UK’s re-election to the Human Rights Council
I would like to end with a few words about one of my personal priorities: achieving the UK’s re-election to the Human Rights Council.
The UK has always played a key role in UN human rights fora. We have been a strong advocate of the Human Rights Council, pushing to ensure it has the tools and mechanisms at its disposal to strengthen human rights protection across the world.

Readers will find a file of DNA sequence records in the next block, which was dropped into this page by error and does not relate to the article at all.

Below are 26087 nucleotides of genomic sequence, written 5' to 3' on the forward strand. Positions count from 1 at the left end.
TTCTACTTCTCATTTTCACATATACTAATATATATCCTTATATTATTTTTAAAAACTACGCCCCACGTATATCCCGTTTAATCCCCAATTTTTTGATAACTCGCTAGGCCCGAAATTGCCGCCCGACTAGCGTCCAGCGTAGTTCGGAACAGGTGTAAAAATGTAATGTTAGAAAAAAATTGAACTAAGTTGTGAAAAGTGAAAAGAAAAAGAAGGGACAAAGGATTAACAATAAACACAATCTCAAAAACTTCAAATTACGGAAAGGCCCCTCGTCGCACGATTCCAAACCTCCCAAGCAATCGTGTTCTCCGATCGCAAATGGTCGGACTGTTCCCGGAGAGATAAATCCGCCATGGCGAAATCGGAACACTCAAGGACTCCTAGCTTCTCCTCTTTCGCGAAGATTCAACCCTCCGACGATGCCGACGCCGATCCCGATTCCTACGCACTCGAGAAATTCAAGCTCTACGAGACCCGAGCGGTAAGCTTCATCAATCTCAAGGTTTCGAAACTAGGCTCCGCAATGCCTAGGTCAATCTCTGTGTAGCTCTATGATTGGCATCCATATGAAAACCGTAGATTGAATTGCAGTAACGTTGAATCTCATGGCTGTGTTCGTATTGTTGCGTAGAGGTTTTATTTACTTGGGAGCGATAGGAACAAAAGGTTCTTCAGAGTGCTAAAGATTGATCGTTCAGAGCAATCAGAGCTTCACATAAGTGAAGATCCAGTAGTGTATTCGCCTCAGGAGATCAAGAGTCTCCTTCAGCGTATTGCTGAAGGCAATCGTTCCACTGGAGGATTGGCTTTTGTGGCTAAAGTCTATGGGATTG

We are engaged across the full spectrum of UN activity, supporting peace and security, human rights and development. As a member of the Human Rights Council, we promote universal human rights as a foundation for development and an antidote to conflict.
The UK is and will remain an outward-looking, globally-minded, inclusive country. We would be honoured to serve a further term on this Council.